Anyone well versed on digital logic?

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Grunt

Guest
You know I'm studying this kinda stuff..
But I didn't even understand the question :(
 

theacoustician

Flaccid Member
Sep 30, 2004
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Grunt said:
You know I'm studying this kinda stuff..
But I didn't even understand the question :(
Say I've got all kinds of gates and NANDs and ORs and shit. How do I know if its the most efficient circuit? Are there any rules for simplifying stuff down?
 
S

smileynev

Guest
The shortest distance between two points is a straight line.
 
S

smileynev

Guest
For every action, there is an equal and opposite reaction
 
S

smileynev

Guest
An object at rest tends to stay at rest. An object in motion tends to stay in motion
 

Mean Mr. Mustard

Always shouts out something obscene
Sep 30, 2004
67,196
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Uranus
Steam
heyfubuddy
I have a buddy here at work thats a whiz with eletronic stuff like that, but hes away from his desk atm
Ill try him agian later or tomorrow if you still need help.
If he knows anything about it you can tag up with him via email
 

bast_imret

Erect Member
Oct 26, 2004
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The Karnaugh map comprises a box for every line in the truth table; the binary values above the boxes are those associated with the a and b inputs. Unlike a truth table, in which the input values typically follow a standard binary sequence (00, 01, 10, 11), the Karnaugh map's input values must be ordered such that the values for adjacent columns vary by only a single bit, for example, 00, 01, 11, and 10. This ordering is known as a gray code, and it is a key factor in the way in which Karnaugh maps work.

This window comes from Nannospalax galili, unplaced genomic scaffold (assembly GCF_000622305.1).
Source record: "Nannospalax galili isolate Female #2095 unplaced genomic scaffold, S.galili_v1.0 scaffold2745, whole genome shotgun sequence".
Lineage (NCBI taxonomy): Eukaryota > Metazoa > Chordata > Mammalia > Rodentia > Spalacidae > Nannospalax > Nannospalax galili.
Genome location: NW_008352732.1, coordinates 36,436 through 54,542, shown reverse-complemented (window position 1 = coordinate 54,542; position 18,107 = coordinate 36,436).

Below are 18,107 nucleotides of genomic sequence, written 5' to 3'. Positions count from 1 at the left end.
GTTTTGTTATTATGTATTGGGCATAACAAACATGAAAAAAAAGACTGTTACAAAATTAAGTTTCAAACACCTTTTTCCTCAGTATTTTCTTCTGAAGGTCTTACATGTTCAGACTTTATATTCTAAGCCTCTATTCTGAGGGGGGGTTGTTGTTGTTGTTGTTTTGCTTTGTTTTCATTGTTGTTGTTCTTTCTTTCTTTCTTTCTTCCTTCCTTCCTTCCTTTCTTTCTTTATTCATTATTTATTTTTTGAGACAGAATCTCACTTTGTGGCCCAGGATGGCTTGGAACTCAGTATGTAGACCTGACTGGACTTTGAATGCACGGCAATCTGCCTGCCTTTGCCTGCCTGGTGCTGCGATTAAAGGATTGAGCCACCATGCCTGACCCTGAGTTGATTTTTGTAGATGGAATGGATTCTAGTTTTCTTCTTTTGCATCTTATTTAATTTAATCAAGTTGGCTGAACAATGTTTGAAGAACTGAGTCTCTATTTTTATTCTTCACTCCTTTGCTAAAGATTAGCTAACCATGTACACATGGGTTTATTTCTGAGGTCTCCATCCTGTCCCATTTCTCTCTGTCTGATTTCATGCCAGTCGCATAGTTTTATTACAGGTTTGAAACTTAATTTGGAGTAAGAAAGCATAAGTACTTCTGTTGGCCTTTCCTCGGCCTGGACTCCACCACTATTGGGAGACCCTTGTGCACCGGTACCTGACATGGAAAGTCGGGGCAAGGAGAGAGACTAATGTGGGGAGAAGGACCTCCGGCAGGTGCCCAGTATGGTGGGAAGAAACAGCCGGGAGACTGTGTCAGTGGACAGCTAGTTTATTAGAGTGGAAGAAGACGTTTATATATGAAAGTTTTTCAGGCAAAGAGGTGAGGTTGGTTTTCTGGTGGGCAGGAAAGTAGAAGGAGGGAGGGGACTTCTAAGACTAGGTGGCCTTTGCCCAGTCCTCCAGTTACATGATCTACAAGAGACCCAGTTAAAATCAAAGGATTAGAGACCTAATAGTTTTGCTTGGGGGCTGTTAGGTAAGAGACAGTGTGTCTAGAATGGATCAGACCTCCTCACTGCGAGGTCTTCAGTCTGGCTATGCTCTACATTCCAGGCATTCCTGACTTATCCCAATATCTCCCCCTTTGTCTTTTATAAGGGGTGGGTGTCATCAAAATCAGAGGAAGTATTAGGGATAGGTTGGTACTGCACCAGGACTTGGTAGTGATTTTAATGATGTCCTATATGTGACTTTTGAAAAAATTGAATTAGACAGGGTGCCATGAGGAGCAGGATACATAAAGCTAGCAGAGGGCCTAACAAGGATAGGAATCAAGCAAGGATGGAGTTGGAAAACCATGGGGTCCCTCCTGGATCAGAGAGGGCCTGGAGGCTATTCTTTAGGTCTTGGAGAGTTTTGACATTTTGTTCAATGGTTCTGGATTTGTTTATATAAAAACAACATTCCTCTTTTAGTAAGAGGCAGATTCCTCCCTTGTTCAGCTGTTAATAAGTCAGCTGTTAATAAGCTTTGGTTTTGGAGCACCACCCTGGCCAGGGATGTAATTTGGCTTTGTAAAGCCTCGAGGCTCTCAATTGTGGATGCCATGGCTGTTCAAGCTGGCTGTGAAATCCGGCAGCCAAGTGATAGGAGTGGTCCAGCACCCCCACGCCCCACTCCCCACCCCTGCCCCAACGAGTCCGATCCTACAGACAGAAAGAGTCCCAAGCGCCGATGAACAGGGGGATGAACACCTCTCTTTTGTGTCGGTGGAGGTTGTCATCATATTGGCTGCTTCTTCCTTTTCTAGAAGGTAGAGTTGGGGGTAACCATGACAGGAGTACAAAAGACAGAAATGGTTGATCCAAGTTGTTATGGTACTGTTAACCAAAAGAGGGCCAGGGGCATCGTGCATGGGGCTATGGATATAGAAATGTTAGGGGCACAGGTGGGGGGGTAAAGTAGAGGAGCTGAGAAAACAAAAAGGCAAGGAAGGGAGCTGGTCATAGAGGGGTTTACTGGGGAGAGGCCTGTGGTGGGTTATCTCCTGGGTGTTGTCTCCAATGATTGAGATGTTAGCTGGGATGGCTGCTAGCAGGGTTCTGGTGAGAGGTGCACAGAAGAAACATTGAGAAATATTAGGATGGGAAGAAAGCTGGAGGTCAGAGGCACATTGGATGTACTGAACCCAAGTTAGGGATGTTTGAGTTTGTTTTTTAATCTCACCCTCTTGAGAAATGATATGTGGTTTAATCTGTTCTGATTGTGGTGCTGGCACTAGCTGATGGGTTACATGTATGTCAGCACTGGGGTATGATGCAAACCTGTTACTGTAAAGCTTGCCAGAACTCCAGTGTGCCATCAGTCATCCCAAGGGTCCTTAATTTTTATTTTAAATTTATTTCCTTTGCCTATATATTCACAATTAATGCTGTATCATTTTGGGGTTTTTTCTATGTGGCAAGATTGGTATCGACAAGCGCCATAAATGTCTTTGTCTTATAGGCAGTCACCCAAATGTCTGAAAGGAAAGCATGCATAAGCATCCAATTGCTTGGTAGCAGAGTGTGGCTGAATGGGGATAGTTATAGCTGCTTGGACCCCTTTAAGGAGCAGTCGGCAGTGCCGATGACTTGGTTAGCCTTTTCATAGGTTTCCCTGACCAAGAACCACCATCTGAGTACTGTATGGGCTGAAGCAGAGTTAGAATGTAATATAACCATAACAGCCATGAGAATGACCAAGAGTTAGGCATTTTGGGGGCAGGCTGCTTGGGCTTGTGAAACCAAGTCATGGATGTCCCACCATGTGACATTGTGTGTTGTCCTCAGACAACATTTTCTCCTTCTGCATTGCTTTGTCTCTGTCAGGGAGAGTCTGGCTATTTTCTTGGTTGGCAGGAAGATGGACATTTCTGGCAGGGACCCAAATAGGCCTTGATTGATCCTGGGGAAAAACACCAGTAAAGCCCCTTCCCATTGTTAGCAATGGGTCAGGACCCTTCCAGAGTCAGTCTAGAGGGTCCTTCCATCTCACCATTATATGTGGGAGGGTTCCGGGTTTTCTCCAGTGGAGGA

theacoustician

Flaccid Member
Sep 30, 2004
12,781
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bast_imret said:
The Karnaugh map comprises a box for every line in the truth table; the binary values above the boxes are those associated with the a and b inputs. Unlike a truth table, in which the input values typically follow a standard binary sequence (00, 01, 10, 11), the Karnaugh map's input values must be ordered such that the values for adjacent columns vary by only a single bit, for example, 00, 01, 11, and 10. This ordering is known as a gray code, and it is a key factor in the way in which Karnaugh maps work.
You're really good at googling. Thanks.
 
B

bungle

Guest
karnaugh map is right for simplifying logic actually, so long as its not too big . so if its smallish have a crack at it yourself and i'll break out the books to help if you want
 

Sp`ange

Flaccid Member
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